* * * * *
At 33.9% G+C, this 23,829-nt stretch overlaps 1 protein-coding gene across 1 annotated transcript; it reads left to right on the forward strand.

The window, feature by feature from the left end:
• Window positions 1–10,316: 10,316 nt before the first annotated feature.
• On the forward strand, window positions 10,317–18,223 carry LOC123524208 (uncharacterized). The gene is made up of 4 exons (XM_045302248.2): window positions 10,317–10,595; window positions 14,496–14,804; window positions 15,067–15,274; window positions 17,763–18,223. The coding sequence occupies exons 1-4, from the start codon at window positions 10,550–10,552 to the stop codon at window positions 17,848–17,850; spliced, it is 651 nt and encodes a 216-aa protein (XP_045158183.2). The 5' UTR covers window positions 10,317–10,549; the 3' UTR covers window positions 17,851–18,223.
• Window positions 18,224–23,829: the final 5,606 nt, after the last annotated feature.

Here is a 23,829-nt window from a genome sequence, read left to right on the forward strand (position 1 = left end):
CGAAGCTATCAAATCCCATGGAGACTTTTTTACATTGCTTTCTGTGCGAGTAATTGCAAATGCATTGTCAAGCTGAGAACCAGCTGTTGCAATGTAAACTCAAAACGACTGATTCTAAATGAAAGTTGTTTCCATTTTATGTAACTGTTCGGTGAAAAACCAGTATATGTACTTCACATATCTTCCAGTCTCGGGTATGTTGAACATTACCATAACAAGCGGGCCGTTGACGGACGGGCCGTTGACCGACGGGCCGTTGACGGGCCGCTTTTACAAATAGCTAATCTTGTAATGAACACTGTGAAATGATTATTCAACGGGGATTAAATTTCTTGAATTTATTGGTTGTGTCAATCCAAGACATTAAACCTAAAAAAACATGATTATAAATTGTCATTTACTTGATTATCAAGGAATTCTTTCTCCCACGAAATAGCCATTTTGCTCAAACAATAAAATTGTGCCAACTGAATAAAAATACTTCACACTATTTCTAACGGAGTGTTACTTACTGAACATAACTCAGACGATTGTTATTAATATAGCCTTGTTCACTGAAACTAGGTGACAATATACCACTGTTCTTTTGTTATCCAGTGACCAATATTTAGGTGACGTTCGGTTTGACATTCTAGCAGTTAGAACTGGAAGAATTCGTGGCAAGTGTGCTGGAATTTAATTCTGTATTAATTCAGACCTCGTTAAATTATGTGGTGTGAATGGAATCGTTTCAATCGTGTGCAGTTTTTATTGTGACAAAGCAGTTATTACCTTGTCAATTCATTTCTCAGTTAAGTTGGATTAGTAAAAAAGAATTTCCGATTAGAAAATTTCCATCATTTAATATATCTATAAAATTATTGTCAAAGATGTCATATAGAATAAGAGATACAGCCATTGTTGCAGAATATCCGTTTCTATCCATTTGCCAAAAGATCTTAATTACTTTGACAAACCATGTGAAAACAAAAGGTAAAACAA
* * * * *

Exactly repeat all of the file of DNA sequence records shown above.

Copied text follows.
At 33.9% G+C, this 23,829-nt stretch overlaps 1 protein-coding gene across 1 annotated transcript; it reads left to right on the forward strand.

The window, feature by feature from the left end:
• Window positions 1–10,316: 10,316 nt before the first annotated feature.
• On the forward strand, window positions 10,317–18,223 carry LOC123524208 (uncharacterized). The gene is made up of 4 exons (XM_045302248.2): window positions 10,317–10,595; window positions 14,496–14,804; window positions 15,067–15,274; window positions 17,763–18,223. The coding sequence occupies exons 1-4, from the start codon at window positions 10,550–10,552 to the stop codon at window positions 17,848–17,850; spliced, it is 651 nt and encodes a 216-aa protein (XP_045158183.2). The 5' UTR covers window positions 10,317–10,549; the 3' UTR covers window positions 17,851–18,223.
• Window positions 18,224–23,829: the final 5,606 nt, after the last annotated feature.

Here is a 23,829-nt window from a genome sequence, read left to right on the forward strand (position 1 = left end):
CGAAGCTATCAAATCCCATGGAGACTTTTTTACATTGCTTTCTGTGCGAGTAATTGCAAATGCATTGTCAAGCTGAGAACCAGCTGTTGCAATGTAAACTCAAAACGACTGATTCTAAATGAAAGTTGTTTCCATTTTATGTAACTGTTCGGTGAAAAACCAGTATATGTACTTCACATATCTTCCAGTCTCGGGTATGTTGAACATTACCATAACAAGCGGGCCGTTGACGGACGGGCCGTTGACCGACGGGCCGTTGACGGGCCGCTTTTACAAATAGCTAATCTTGTAATGAACACTGTGAAATGATTATTCAACGGGGATTAAATTTCTTGAATTTATTGGTTGTGTCAATCCAAGACATTAAACCTAAAAAAACATGATTATAAATTGTCATTTACTTGATTATCAAGGAATTCTTTCTCCCACGAAATAGCCATTTTGCTCAAACAATAAAATTGTGCCAACTGAATAAAAATACTTCACACTATTTCTAACGGAGTGTTACTTACTGAACATAACTCAGACGATTGTTATTAATATAGCCTTGTTCACTGAAACTAGGTGACAATATACCACTGTTCTTTTGTTATCCAGTGACCAATATTTAGGTGACGTTCGGTTTGACATTCTAGCAGTTAGAACTGGAAGAATTCGTGGCAAGTGTGCTGGAATTTAATTCTGTATTAATTCAGACCTCGTTAAATTATGTGGTGTGAATGGAATCGTTTCAATCGTGTGCAGTTTTTATTGTGACAAAGCAGTTATTACCTTGTCAATTCATTTCTCAGTTAAGTTGGATTAGTAAAAAAGAATTTCCGATTAGAAAATTTCCATCATTTAATATATCTATAAAATTATTGTCAAAGATGTCATATAGAATAAGAGATACAGCCATTGTTGCAGAATATCCGTTTCTATCCATTTGCCAAAAGATCTTAATTACTTTGACAAACCATGTGAAAACAAAAGGTAAAACAA